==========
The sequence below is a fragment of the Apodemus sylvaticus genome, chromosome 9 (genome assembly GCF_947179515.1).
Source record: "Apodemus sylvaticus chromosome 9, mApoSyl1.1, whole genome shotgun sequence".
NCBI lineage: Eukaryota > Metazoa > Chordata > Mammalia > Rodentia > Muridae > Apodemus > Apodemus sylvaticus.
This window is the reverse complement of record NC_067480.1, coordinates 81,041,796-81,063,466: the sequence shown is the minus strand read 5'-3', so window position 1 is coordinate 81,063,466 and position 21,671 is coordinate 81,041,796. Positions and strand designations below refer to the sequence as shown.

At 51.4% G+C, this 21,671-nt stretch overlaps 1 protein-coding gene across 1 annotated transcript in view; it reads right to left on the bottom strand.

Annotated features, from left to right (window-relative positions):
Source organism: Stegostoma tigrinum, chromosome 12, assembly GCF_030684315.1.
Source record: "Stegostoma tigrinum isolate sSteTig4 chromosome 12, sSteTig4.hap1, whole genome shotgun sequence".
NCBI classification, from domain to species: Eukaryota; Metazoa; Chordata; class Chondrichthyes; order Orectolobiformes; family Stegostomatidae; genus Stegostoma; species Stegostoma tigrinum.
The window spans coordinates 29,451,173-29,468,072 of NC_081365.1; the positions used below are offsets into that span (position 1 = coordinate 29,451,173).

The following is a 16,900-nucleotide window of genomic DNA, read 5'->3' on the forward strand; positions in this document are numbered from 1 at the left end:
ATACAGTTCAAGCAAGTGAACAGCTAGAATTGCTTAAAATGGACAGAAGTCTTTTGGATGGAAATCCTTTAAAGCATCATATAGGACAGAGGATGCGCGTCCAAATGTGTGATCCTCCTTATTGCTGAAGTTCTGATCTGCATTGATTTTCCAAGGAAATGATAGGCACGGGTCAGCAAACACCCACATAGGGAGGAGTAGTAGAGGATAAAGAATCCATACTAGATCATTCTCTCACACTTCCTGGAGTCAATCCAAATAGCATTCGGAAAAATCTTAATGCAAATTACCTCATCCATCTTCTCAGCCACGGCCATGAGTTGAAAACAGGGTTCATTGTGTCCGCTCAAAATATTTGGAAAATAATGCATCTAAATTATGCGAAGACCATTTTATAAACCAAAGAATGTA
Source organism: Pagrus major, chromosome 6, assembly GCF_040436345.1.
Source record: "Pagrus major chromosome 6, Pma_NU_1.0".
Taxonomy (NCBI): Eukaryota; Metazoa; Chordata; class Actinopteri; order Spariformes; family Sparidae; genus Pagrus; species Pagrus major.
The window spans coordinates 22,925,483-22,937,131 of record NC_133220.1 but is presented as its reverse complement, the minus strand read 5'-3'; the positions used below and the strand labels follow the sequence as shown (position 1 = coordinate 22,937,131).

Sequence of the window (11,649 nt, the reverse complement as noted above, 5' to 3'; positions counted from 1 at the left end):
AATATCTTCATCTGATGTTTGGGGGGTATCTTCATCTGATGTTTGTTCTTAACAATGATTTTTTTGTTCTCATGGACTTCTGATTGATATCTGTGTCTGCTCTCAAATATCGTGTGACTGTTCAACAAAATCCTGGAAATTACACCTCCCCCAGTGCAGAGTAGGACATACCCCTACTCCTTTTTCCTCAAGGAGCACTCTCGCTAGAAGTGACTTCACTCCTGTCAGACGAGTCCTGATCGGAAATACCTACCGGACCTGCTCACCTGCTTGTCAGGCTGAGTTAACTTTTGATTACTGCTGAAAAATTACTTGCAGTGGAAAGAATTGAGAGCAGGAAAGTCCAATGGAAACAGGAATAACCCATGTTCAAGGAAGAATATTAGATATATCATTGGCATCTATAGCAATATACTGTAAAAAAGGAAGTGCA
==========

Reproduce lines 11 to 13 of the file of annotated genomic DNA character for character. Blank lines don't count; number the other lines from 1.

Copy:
The following is a 16,900-nucleotide window of genomic DNA, read 5'->3' on the forward strand; positions in this document are numbered from 1 at the left end:
ATACAGTTCAAGCAAGTGAACAGCTAGAATTGCTTAAAATGGACAGAAGTCTTTTGGATGGAAATCCTTTAAAGCATCATATAGGACAGAGGATGCGCGTCCAAATGTGTGATCCTCCTTATTGCTGAAGTTCTGATCTGCATTGATTTTCCAAGGAAATGATAGGCACGGGTCAGCAAACACCCACATAGGGAGGAGTAGTAGAGGATAAAGAATCCATACTAGATCATTCTCTCACACTTCCTGGAGTCAATCCAAATAGCATTCGGAAAAATCTTAATGCAAATTACCTCATCCATCTTCTCAGCCACGGCCATGAGTTGAAAACAGGGTTCATTGTGTCCGCTCAAAATATTTGGAAAATAATGCATCTAAATTATGCGAAGACCATTTTATAAACCAAAGAATGTA
Source organism: Pagrus major, chromosome 6, assembly GCF_040436345.1.